National Security Cutter departs Miami to Charleston homeport

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MIAMI – The Coast Guard Cutter Hamilton, the first national security cutter for the East Coast, departed Miami Friday on its maiden voyage to its homeport in Charleston.

As the Coast Guard’s largest and newest 418-foot cutter, the Hamilton arrived Tuesday for its Miami port call at Bayfront Park after departing the Ingalls Shipbuilding facility in Pascagoula, Mississippi Nov. 1.

In transit from the shipyard, the Hamilton’s crew completed their Ready for Sea training in nine days to certify the ship and crew for operations. During the training, the Legend class NSC trained and evaluated the crew’s performance in over 50 shipboard evolutions that included navigation, seamanship, engineering, damage control, combat systems and medical response requirements.

The Coast Guard Cutter Hamilton, a 418-foot Legend Class Cutter, arrives in Miami Nov. 11, 2014. The Hamilton is the Coast Guard's fourth National Security Cutter homeported in Charleston, S.C. (U.S. Coast Guard photo by Petty Officer 3rd Class Mark Barney)

The Coast Guard Cutter Hamilton, a 418-foot Legend Class Cutter, arrives in Miami Nov. 11, 2014. (U.S. Coast Guard photo by Petty Officer 3rd Class Mark Barney)

“I’m very proud of our crew’s hard work and dedication to complete this certification,” said Capt. Doug Fears, Hamilton’s commanding officer. “After six months of onsite preparation, familiarization and training at Ingalls Shipbuilding in Pascagoula Hamilton’s crew continues to amaze me with their can-do spirit and teamwork.”

Hamilton is scheduled to be commissioned into service at a ceremony scheduled for Dec. 6 in Charleston.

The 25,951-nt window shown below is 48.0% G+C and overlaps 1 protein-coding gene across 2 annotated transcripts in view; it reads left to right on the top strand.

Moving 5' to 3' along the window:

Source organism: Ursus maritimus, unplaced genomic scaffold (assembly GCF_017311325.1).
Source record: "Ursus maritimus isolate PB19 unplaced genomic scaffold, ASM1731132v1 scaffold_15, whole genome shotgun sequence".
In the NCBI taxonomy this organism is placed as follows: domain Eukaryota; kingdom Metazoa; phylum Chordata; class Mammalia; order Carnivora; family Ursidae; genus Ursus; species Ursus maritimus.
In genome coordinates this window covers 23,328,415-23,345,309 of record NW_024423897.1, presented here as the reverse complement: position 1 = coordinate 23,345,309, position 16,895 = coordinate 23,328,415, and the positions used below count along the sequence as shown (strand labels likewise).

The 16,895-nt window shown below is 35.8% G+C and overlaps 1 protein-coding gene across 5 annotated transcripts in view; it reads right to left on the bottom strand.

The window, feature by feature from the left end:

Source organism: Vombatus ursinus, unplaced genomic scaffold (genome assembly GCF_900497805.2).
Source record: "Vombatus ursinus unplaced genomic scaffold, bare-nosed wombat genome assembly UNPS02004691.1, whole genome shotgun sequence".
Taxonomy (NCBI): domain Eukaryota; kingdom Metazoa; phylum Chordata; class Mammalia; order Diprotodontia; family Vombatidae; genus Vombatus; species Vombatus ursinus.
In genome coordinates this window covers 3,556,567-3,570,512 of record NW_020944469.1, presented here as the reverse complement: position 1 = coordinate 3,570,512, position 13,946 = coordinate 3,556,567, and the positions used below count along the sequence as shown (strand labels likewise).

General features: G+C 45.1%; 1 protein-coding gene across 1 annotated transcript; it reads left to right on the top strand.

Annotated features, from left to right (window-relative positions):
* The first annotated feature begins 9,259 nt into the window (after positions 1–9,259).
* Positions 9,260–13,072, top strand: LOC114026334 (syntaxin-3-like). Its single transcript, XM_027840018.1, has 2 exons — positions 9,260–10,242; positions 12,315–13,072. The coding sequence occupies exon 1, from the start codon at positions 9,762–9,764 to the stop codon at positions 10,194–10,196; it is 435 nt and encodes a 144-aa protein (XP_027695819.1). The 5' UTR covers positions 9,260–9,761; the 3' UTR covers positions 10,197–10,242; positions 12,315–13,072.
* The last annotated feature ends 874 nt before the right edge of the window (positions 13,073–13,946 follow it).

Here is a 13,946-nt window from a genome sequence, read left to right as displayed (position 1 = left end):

The Hamilton is the fourth NSC built out of eight planned for the Legend class cutter fleet. It is the sixth cutter to be named after Alexander Hamilton, who cast a vision for the Revenue Marine Service in Federalist Paper #12, and then as the first Secretary of the Treasury prompted Congress to create the Revenue Marine Service, a precursor to the modern Coast Guard.

The first three NSCs – Coast Guard Cutters Bertholf, Waesche and Stratton – are performing operations from their Alameda, California, homeport. The fifth NSC, James, is scheduled to be delivered in the summer of 2015. The keel laying for the sixth, Munro, is scheduled for later this fall, with delivery scheduled for 2016. The seventh, Kimball, is under production, and long lead time materials for the eighth, Midgett, have been ordered.

The Legend-class NSC is the largest multipurpose cutter in the Coast Guard fleet and is replacing the 378-foot high endurance cutter, which has been in service since the 1960s. The NSC is 418 feet long and has a top speed of 28 knots and a range of 12,000 nautical miles. It is capable of patrolling in excess of 90 days.

 

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